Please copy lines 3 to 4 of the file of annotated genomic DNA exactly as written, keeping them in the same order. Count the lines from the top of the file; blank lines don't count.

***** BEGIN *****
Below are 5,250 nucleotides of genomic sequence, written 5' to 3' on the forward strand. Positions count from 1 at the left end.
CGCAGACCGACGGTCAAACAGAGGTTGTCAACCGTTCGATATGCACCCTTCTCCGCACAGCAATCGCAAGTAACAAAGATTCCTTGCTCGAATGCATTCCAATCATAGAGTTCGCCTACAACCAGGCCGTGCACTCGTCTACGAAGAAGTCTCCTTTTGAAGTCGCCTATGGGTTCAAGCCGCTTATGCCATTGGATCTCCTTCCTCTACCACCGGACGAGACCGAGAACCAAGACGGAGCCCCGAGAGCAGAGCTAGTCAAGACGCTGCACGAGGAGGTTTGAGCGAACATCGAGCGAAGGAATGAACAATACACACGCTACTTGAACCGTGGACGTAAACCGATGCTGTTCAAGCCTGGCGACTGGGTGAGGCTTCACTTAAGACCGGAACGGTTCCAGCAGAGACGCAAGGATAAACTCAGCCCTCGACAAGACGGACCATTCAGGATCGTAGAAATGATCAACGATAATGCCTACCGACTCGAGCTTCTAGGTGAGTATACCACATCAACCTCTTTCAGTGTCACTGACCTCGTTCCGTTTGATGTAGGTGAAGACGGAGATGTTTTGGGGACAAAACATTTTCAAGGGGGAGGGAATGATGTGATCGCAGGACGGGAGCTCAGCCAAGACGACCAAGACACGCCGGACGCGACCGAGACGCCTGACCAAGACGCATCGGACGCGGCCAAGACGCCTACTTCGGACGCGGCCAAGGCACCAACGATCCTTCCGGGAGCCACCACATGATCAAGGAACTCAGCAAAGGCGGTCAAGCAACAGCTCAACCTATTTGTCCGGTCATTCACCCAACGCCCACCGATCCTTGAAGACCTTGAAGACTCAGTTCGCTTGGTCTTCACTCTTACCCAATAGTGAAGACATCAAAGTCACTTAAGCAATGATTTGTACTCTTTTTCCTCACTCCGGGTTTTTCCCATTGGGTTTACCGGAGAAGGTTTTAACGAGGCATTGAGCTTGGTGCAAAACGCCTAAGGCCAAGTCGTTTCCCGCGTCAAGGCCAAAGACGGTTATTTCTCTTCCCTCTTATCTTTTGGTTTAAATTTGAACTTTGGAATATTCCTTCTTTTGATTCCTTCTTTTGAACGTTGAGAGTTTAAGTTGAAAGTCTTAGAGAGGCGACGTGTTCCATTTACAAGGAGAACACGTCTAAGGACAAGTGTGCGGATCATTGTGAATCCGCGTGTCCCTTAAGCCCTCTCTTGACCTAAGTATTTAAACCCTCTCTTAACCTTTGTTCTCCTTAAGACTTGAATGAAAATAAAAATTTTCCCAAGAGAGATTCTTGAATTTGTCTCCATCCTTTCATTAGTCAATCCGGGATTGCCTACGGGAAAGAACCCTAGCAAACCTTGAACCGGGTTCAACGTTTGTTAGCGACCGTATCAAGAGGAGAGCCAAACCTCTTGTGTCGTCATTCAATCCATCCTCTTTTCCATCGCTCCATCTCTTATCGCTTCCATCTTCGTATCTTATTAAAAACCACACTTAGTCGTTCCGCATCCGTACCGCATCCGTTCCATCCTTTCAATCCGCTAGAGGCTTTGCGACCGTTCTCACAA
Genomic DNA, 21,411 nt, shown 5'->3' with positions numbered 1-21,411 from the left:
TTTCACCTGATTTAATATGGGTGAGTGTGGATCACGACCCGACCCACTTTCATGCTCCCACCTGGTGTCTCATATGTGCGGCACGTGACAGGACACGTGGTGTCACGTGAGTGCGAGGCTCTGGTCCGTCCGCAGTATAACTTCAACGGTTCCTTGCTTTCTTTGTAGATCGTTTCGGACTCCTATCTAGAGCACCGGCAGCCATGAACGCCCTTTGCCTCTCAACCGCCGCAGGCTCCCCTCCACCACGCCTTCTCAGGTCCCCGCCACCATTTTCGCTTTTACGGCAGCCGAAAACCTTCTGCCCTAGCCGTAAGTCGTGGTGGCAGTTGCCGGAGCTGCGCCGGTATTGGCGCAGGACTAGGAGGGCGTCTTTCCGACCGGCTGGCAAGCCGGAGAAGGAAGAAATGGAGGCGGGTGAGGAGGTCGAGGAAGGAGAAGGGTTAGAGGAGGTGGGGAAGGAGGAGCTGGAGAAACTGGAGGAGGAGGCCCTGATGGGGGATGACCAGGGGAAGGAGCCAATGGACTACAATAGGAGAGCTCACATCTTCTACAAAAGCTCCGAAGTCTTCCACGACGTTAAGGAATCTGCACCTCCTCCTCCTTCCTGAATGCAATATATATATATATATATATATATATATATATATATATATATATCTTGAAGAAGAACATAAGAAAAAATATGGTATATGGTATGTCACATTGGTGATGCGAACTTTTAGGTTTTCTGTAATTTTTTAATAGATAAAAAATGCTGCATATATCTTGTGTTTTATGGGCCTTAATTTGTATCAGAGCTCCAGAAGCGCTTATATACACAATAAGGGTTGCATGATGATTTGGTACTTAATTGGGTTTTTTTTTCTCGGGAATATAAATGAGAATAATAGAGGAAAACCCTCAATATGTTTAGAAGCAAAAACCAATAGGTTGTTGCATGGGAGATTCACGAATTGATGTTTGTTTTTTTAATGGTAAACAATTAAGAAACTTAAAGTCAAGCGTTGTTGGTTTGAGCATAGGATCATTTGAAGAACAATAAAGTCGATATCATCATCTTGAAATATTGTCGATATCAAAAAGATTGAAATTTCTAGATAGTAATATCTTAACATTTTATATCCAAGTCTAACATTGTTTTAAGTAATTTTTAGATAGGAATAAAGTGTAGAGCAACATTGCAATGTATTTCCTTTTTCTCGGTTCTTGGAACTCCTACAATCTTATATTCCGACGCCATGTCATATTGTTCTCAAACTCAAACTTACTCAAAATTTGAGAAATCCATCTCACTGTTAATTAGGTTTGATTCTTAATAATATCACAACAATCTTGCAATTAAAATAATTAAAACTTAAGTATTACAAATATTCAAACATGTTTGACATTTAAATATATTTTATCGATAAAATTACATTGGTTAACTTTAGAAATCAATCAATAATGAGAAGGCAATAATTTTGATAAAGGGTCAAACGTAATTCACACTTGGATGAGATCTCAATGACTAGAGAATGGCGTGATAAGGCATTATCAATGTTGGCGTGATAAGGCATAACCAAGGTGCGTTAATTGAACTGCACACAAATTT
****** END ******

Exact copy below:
Genomic DNA, 21,411 nt, shown 5'->3' with positions numbered 1-21,411 from the left:
TTTCACCTGATTTAATATGGGTGAGTGTGGATCACGACCCGACCCACTTTCATGCTCCCACCTGGTGTCTCATATGTGCGGCACGTGACAGGACACGTGGTGTCACGTGAGTGCGAGGCTCTGGTCCGTCCGCAGTATAACTTCAACGGTTCCTTGCTTTCTTTGTAGATCGTTTCGGACTCCTATCTAGAGCACCGGCAGCCATGAACGCCCTTTGCCTCTCAACCGCCGCAGGCTCCCCTCCACCACGCCTTCTCAGGTCCCCGCCACCATTTTCGCTTTTACGGCAGCCGAAAACCTTCTGCCCTAGCCGTAAGTCGTGGTGGCAGTTGCCGGAGCTGCGCCGGTATTGGCGCAGGACTAGGAGGGCGTCTTTCCGACCGGCTGGCAAGCCGGAGAAGGAAGAAATGGAGGCGGGTGAGGAGGTCGAGGAAGGAGAAGGGTTAGAGGAGGTGGGGAAGGAGGAGCTGGAGAAACTGGAGGAGGAGGCCCTGATGGGGGATGACCAGGGGAAGGAGCCAATGGACTACAATAGGAGAGCTCACATCTTCTACAAAAGCTCCGAAGTCTTCCACGACGTTAAGGAATCTGCACCTCCTCCTCCTTCCTGAATGCAATATATATATATATATATATATATATATATATATATATATATATCTTGAAGAAGAACATAAGAAAAAATATGGTATATGGTATGTCACATTGGTGATGCGAACTTTTAGGTTTTCTGTAATTTTTTAATAGATAAAAAATGCTGCATATATCTTGTGTTTTATGGGCCTTAATTTGTATCAGAGCTCCAGAAGCGCTTATATACACAATAAGGGTTGCATGATGATTTGGTACTTAATTGGGTTTTTTTTTCTCGGGAATATAAATGAGAATAATAGAGGAAAACCCTCAATATGTTTAGAAGCAAAAACCAATAGGTTGTTGCATGGGAGATTCACGAATTGATGTTTGTTTTTTTAATGGTAAACAATTAAGAAACTTAAAGTCAAGCGTTGTTGGTTTGAGCATAGGATCATTTGAAGAACAATAAAGTCGATATCATCATCTTGAAATATTGTCGATATCAAAAAGATTGAAATTTCTAGATAGTAATATCTTAACATTTTATATCCAAGTCTAACATTGTTTTAAGTAATTTTTAGATAGGAATAAAGTGTAGAGCAACATTGCAATGTATTTCCTTTTTCTCGGTTCTTGGAACTCCTACAATCTTATATTCCGACGCCATGTCATATTGTTCTCAAACTCAAACTTACTCAAAATTTGAGAAATCCATCTCACTGTTAATTAGGTTTGATTCTTAATAATATCACAACAATCTTGCAATTAAAATAATTAAAACTTAAGTATTACAAATATTCAAACATGTTTGACATTTAAATATATTTTATCGATAAAATTACATTGGTTAACTTTAGAAATCAATCAATAATGAGAAGGCAATAATTTTGATAAAGGGTCAAACGTAATTCACACTTGGATGAGATCTCAATGACTAGAGAATGGCGTGATAAGGCATTATCAATGTTGGCGTGATAAGGCATAACCAAGGTGCGTTAATTGAACTGCACACAAATTT